W. P. Fife, Ph. D.
R. A. Neubauer, M. D.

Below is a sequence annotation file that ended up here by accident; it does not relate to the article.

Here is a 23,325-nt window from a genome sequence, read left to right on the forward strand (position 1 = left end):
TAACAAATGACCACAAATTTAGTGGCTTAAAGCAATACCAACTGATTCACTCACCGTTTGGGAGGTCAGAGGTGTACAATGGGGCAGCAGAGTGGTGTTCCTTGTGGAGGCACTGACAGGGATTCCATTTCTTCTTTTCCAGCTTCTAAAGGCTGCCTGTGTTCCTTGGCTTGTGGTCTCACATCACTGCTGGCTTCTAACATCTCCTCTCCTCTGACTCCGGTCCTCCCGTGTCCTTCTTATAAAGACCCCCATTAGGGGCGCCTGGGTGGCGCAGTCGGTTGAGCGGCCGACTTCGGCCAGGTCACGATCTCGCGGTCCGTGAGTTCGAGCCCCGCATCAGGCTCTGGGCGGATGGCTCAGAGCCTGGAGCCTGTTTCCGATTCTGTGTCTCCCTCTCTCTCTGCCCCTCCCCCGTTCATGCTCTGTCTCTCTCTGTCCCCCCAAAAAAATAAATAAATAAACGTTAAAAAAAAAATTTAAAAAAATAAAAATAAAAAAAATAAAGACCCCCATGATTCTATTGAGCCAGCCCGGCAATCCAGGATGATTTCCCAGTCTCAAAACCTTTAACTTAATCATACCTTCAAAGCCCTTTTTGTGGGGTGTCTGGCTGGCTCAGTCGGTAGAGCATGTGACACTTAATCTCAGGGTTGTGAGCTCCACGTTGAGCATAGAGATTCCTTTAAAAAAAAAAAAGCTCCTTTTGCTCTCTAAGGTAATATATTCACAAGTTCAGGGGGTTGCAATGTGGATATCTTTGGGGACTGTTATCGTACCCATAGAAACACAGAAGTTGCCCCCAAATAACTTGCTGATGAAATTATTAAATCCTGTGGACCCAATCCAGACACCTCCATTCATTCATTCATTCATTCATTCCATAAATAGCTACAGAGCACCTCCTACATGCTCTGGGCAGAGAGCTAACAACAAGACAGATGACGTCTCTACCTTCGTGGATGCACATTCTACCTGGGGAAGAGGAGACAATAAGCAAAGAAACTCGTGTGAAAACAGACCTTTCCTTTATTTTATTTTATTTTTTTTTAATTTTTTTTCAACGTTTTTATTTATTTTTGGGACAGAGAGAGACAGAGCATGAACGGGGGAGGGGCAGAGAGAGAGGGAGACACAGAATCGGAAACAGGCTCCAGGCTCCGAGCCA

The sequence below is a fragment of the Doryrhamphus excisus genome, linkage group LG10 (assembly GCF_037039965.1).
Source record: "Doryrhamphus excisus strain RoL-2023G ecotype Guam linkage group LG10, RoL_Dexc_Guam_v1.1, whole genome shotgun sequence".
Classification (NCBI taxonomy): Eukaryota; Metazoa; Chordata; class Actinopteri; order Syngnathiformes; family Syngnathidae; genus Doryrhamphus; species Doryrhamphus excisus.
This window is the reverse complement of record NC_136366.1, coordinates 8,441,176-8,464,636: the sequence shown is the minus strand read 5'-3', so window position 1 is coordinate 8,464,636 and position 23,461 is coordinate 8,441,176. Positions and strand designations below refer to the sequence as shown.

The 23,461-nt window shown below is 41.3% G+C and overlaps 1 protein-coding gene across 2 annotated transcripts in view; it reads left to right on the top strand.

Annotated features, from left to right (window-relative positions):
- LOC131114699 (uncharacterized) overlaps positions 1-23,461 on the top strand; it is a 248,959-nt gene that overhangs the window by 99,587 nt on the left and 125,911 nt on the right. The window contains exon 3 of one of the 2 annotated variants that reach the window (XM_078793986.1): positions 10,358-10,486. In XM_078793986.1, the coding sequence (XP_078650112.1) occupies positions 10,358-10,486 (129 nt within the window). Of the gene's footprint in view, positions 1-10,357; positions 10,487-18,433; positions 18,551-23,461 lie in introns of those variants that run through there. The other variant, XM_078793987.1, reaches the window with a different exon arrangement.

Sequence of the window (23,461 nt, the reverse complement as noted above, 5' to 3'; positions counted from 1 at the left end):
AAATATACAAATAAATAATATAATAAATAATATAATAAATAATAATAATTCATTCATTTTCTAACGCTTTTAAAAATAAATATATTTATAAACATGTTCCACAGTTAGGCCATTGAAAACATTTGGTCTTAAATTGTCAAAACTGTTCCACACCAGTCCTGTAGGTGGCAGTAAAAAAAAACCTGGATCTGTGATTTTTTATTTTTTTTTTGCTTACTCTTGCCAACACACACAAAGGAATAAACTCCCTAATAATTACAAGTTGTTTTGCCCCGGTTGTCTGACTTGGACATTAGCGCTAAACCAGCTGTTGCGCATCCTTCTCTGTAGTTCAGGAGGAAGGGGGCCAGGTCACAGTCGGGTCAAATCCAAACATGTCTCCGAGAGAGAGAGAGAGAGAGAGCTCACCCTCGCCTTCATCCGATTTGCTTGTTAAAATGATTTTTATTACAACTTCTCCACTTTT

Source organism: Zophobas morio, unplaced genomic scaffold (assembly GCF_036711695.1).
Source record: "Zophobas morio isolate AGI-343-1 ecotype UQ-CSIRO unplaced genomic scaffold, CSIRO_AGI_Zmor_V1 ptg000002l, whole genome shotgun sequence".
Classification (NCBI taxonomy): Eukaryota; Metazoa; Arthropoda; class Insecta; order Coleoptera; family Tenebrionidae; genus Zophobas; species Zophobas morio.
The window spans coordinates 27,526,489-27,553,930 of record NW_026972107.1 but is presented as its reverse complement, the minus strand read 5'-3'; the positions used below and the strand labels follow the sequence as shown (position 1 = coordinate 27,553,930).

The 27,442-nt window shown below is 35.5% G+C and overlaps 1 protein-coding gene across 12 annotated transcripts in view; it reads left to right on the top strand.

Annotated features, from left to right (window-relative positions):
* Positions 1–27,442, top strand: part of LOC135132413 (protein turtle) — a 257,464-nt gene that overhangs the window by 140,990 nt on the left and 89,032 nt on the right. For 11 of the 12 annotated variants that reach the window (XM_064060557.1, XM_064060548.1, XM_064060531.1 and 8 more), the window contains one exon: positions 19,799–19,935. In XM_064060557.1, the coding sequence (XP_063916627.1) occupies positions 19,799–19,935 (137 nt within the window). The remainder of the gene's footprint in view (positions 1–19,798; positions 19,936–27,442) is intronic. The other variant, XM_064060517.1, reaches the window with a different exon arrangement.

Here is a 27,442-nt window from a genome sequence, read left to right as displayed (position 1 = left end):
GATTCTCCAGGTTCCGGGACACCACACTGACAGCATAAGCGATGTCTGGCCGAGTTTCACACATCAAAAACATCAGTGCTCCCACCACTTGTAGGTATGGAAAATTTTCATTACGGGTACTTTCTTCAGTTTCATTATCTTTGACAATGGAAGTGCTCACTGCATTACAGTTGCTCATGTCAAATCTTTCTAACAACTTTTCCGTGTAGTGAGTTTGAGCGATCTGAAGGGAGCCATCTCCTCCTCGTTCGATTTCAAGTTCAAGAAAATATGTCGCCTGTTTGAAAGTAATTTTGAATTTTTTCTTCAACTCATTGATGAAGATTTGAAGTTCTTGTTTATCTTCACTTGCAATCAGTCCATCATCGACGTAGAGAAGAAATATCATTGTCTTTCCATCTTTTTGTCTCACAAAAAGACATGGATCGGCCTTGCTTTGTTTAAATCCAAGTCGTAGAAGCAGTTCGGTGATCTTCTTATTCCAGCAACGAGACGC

Lyme disease is a tick-borne disease caused by a Borrelia spirochete, usually Borrelia burgdorferi which was first recognized in late 1975 although a disease resembling Lyme has been recognized in Europe for over 100 years. It is endemic in the northeast United States, but may be found throughout the U.S. The larvae of the tick hatch in the spring and are not infected at birth. However, they become infected from mice or other animal hosts and hibernate throughout winter. They become active as infected nymphs in the summer and as ticks may be carried by any warm blooded animal. In humans, the disease is especially devastating and may even be fatal. In some instances an entire family may become infected. Since the tick is less than 1 mm in diameter, it often is not seen even when the consequences of the infection appear. The mainstay of therapy for this disease is prompt and efficacious antibiotic therapy. It has been noted that the tick cannot live in a hyperoxic environment and a project was begun by Dr. Fife to utilize hyperbaric oxygenation in conjunction with antibiotics in an attempt to eradicate the spirochete.